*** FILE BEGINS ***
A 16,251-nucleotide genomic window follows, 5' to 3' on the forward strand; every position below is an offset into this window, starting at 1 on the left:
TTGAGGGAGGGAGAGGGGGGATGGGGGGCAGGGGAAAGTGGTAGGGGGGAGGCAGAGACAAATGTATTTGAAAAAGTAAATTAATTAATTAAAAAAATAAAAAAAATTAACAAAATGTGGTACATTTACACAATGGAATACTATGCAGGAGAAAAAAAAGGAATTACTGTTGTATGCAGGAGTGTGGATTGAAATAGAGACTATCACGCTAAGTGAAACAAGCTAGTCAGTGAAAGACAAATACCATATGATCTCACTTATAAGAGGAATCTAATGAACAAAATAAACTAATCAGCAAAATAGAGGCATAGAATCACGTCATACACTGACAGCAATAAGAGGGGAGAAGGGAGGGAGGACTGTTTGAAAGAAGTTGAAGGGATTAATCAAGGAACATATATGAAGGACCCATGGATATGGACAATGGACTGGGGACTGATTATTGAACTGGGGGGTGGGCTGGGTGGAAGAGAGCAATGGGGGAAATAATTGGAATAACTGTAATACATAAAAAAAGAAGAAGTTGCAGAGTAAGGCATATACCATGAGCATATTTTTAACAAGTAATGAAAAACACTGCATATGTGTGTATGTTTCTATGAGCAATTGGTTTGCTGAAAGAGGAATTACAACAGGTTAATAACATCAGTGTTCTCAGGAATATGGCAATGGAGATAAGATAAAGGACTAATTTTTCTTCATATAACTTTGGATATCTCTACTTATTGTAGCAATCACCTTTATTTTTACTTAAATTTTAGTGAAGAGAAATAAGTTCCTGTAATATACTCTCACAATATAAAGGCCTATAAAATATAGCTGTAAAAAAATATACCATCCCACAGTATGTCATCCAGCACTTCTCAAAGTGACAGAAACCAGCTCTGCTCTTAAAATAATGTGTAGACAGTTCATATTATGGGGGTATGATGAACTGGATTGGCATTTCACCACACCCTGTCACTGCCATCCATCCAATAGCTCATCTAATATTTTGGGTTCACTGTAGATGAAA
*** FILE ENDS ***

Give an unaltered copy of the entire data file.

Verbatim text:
A 16,251-nucleotide genomic window follows, 5' to 3' on the forward strand; every position below is an offset into this window, starting at 1 on the left:
TTGAGGGAGGGAGAGGGGGGATGGGGGGCAGGGGAAAGTGGTAGGGGGGAGGCAGAGACAAATGTATTTGAAAAAGTAAATTAATTAATTAAAAAAATAAAAAAAATTAACAAAATGTGGTACATTTACACAATGGAATACTATGCAGGAGAAAAAAAAGGAATTACTGTTGTATGCAGGAGTGTGGATTGAAATAGAGACTATCACGCTAAGTGAAACAAGCTAGTCAGTGAAAGACAAATACCATATGATCTCACTTATAAGAGGAATCTAATGAACAAAATAAACTAATCAGCAAAATAGAGGCATAGAATCACGTCATACACTGACAGCAATAAGAGGGGAGAAGGGAGGGAGGACTGTTTGAAAGAAGTTGAAGGGATTAATCAAGGAACATATATGAAGGACCCATGGATATGGACAATGGACTGGGGACTGATTATTGAACTGGGGGGTGGGCTGGGTGGAAGAGAGCAATGGGGGAAATAATTGGAATAACTGTAATACATAAAAAAAGAAGAAGTTGCAGAGTAAGGCATATACCATGAGCATATTTTTAACAAGTAATGAAAAACACTGCATATGTGTGTATGTTTCTATGAGCAATTGGTTTGCTGAAAGAGGAATTACAACAGGTTAATAACATCAGTGTTCTCAGGAATATGGCAATGGAGATAAGATAAAGGACTAATTTTTCTTCATATAACTTTGGATATCTCTACTTATTGTAGCAATCACCTTTATTTTTACTTAAATTTTAGTGAAGAGAAATAAGTTCCTGTAATATACTCTCACAATATAAAGGCCTATAAAATATAGCTGTAAAAAAATATACCATCCCACAGTATGTCATCCAGCACTTCTCAAAGTGACAGAAACCAGCTCTGCTCTTAAAATAATGTGTAGACAGTTCATATTATGGGGGTATGATGAACTGGATTGGCATTTCACCACACCCTGTCACTGCCATCCATCCAATAGCTCATCTAATATTTTGGGTTCACTGTAGATGAAA